So with the aid of a cleft stick and a passing motorist someone from the nearest garage was prevailed upon to attend.

After a cursory look at the engine he’d drawled: “It will be the harmonic balancer love, you’ll have to stay the night in Gundi.”

Honestly, I thought he was having a lend of me.

Really? It’s not the one of the chakras of my radiator aura, I’d sniped.

Lucky he didn’t leave me there.

So, I was more than willing to believe in headlight polish.

And, it turned out to be very illuminating.

What’s it called, this special headlight stuff, I wondered, once more able to dazzle more than the smallest rodent.

Toothpaste, says he with a grin, the enwhitening kind.

well, well, well

bendigo atrium_v_Variation_1_smaller

So right after dumping the contents of my purse into the wishing well, I realised that I had no coins left for the hospital car park.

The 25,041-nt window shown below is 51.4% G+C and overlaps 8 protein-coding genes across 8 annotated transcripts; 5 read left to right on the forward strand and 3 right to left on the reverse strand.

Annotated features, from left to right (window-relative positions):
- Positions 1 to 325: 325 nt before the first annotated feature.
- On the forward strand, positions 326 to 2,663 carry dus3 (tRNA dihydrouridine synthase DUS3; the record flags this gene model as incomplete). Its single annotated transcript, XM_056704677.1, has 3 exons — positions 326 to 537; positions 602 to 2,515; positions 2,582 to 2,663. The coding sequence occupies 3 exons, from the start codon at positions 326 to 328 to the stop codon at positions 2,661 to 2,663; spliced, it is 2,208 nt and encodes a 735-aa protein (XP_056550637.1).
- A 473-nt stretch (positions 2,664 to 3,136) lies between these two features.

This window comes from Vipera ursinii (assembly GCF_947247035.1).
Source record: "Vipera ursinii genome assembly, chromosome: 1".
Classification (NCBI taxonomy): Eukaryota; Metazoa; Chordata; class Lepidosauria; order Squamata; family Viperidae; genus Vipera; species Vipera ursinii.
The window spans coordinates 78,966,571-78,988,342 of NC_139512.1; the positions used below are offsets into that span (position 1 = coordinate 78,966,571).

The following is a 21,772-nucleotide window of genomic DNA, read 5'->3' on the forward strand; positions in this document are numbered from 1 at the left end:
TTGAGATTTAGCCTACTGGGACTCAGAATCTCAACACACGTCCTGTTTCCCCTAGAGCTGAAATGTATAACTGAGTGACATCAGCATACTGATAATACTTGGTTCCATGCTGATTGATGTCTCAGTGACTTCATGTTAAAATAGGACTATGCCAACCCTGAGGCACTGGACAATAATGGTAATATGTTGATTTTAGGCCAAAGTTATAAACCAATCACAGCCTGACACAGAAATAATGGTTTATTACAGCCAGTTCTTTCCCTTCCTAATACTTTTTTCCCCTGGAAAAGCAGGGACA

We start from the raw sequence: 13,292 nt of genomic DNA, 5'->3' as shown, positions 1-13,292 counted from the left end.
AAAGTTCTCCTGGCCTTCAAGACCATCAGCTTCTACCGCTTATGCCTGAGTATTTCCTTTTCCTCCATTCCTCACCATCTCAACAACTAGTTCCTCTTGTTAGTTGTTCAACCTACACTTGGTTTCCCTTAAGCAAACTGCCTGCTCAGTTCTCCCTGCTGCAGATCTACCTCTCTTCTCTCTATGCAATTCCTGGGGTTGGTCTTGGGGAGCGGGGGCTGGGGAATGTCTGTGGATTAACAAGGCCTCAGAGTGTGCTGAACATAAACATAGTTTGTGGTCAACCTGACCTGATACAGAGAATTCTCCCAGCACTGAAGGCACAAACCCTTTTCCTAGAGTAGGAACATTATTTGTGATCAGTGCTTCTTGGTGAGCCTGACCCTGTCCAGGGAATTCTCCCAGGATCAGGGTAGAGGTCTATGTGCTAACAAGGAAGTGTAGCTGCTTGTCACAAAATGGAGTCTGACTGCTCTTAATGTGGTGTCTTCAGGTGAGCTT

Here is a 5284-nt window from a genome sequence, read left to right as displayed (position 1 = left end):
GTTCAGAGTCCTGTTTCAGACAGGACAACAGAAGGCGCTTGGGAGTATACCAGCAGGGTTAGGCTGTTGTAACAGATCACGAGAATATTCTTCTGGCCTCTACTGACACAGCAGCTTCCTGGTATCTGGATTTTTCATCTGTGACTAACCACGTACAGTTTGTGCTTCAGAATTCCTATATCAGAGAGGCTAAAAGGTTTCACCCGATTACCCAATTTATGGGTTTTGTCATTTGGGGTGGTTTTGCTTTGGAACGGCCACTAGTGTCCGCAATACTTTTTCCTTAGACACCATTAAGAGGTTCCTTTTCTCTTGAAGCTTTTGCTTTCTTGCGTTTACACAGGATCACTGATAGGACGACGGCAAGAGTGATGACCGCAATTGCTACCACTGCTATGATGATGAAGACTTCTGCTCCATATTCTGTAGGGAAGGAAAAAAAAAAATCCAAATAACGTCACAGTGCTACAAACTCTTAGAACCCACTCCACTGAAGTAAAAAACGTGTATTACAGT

Perhaps my husband had stashed some parking and paper money in the campervan like he does in the ute.

Stopped at lights metres from the hospital entrance, I peered into the ashtray and espied something gold.

Still groping blindly in the little drawer, I turned into the hospital drive.

Drawing up to the boom gate I reached to deposit the coin in the slot and found myself holding a diamond ring … the ring I bought for my husband 19 years ago.

The very same one that went missing a year ago and was presumed forever lost.

It had become a bit loose on his finger in cold weather after he dropped some weight.

We kept forgetting to buy a ring guard.

Meantime he was doing the normal work around the place: chopping wood, mowing, getting rid of rubbish.

He only realised it was gone when he came inside that evening.

We scoured the grounds for hours without success.

Accepting it was lost was one thing, replacing it another. Still, he wore his ersatz ring with pride.

Now, arriving at his bedside, I produced the glittering original.

His face lit up.

We figure he must have slipped the ring into the ashtray for safekeeping when he moved the van to power the battery and forgotten doing so.

To think it might have remained there indefinitely without the investment in wishing him well.

My Lord of the Rings.